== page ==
The economic recession has changed people’s consumption patterns. Previously in Korea, consumers were often criticized for their excessive spending on items such as designer goods. These days, however, people no longer hesitate to purchase what they want to have. Many young people reduce their savings and increase their spending on their desired goods. They no longer purchase goods based on other people’s perception, but rather to fulfill their own satisfaction. Such type of purchase is known as “small indulgence.” According to the LG Economic Research Institute, people’s desire for luxury goods along with economic hardship generates a general consumption pattern of small indulgence. Long economic stagnation has reduced the general market size for luxury items but has increased the revenue of small luxury goods. In other words, people are willing to pay for expensive coffee, dessert, and many other types of affordable luxury goods rather than unaffordable designer bags or clothing. In this article, the Sungkyun Times (SKT) takes a closer look at the small indulgence syndrome.
Small indulgence is a consumption pattern shown during economic recession. It entails an increased consumption of commodities that are not only ostentatious but also affordable enough that they bring the most satisfaction to the consumer. Young people no longer save money to own a car or a house, but rather spend the money for small tokens of happiness. In other words, their consumption patterns changed from conspicuous to self-satisfactory. “The young generation is more self-expressive and is more inclined to decorate themselves. Because of economic reasons, they are now pursuing small indulgence”. - Professor Myung Jin Lee at Korea University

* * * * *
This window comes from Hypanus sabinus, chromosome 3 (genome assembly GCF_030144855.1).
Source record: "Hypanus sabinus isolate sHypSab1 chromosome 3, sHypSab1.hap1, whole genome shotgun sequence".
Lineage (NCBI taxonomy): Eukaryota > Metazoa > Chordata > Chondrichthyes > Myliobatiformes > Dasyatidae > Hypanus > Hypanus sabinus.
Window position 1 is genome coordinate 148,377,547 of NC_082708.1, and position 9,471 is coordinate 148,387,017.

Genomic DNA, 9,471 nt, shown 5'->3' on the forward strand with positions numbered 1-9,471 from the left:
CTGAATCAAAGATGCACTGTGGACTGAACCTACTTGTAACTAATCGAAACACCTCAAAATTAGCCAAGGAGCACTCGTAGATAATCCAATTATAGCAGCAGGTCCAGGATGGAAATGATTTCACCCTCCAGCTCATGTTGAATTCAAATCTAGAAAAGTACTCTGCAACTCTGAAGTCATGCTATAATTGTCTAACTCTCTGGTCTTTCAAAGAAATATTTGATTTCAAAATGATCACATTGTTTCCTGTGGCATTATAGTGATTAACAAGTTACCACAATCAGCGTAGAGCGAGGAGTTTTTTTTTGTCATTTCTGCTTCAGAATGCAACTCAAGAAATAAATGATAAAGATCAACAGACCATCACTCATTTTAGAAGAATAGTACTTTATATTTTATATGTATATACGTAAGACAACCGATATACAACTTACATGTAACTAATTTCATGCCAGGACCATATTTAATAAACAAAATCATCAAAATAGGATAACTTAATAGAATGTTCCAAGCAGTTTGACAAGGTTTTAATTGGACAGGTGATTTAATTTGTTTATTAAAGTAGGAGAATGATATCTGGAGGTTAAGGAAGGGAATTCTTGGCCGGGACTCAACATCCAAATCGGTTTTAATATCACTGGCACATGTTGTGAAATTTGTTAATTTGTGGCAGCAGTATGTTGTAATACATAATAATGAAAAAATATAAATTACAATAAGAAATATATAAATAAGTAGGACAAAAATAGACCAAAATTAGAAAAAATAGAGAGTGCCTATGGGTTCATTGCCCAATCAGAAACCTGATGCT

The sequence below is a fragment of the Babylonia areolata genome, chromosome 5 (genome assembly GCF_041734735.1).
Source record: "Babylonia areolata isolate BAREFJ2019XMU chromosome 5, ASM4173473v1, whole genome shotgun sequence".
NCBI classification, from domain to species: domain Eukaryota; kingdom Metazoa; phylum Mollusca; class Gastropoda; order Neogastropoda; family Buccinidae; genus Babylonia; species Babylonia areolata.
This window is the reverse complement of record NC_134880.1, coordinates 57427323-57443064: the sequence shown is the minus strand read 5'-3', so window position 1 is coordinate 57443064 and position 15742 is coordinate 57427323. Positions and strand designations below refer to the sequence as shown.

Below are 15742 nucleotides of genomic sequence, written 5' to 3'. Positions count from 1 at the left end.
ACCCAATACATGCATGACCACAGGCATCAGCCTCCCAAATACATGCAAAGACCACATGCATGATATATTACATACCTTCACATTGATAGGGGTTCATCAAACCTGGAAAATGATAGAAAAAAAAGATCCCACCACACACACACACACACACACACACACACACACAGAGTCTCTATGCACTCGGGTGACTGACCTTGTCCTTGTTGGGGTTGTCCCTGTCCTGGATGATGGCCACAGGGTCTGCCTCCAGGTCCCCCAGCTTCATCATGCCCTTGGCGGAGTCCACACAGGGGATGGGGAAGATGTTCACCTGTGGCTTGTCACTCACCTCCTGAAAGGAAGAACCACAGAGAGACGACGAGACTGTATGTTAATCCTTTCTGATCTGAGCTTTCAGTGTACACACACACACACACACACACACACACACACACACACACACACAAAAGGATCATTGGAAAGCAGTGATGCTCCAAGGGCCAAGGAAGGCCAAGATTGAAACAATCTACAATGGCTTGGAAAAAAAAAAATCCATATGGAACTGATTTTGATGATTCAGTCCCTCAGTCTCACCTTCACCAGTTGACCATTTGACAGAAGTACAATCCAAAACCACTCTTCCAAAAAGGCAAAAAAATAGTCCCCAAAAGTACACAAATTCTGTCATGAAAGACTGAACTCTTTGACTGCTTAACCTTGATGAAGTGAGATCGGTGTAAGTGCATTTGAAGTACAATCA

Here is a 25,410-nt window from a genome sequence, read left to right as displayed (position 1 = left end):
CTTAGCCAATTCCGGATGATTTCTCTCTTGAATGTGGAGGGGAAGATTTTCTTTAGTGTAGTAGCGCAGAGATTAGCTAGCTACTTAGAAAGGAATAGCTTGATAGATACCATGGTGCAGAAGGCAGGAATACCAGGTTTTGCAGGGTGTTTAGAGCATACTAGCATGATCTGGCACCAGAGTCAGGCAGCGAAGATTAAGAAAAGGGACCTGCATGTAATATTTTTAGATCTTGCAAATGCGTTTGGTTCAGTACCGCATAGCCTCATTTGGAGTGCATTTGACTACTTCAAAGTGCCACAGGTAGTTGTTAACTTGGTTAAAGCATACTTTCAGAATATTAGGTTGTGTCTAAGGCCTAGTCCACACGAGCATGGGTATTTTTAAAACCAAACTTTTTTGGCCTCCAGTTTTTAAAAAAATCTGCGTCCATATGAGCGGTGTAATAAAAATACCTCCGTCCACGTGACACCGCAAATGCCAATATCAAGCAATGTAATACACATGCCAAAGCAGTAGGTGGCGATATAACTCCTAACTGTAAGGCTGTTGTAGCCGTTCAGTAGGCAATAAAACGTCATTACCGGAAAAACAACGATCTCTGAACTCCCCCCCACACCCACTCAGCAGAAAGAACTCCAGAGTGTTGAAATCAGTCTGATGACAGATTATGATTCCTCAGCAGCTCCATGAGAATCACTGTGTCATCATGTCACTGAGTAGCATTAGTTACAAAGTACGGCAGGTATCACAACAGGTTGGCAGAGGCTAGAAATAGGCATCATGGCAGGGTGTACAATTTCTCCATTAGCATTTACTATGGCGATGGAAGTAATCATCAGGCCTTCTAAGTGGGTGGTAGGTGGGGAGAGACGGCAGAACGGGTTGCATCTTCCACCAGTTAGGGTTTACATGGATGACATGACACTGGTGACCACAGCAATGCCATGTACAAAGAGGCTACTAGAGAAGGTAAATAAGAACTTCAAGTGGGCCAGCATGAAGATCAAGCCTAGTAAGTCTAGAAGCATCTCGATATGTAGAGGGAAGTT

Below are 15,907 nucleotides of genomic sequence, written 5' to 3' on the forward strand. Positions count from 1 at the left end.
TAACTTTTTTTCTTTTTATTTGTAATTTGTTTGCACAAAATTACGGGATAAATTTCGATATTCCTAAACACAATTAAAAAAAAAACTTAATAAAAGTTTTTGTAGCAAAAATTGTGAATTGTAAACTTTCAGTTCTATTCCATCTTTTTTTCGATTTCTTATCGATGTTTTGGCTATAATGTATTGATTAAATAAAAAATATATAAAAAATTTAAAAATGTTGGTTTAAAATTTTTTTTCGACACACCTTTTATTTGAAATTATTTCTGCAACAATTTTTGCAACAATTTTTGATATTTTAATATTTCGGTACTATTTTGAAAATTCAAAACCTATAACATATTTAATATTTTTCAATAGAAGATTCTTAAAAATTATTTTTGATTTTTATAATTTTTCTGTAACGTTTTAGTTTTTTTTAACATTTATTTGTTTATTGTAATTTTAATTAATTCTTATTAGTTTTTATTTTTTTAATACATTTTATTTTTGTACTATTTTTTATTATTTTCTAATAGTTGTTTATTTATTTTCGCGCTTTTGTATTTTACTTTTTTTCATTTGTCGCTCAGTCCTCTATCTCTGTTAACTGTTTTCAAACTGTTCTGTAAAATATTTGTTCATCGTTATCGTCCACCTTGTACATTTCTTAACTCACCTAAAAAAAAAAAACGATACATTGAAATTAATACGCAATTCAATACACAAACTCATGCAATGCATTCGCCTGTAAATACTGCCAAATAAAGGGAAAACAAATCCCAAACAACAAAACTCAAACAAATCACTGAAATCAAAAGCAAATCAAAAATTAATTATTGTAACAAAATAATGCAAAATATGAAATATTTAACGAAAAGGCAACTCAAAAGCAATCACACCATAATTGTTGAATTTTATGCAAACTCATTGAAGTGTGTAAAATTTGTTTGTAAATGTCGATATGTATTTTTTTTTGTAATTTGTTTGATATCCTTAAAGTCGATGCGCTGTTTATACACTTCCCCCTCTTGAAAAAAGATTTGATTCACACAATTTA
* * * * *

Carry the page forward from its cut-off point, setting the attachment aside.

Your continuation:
In early 2015, Korea was swept by many coffee shops that persistently maintained low-price policies. Juicy, for example, became very popular among university students who had little money to buy beverages but still had the desire for fresh drinks. Paik’s Coffee also became popular for its large quantity at low cost. Ediya Coffee is another brand well-known for its reasonable prices. These low-price stores have created an atmosphere that premium cafés cannot survive in the market.
|Desserts Displayed at a Café in Itaewon|
This notion, however, started to change. For instance, a dessert café in Itaewon is thriving even though it pursues a high-price policy. The customers of this café are willing to spend \7,000 for a small slice of cake. The café created a comfortable atmosphere and attracted those who want to chat with others. In fact, this microbusiness is more lucrative than franchise café brands, because people want to differentiate themselves through consuming somewhat expensive and scarce products.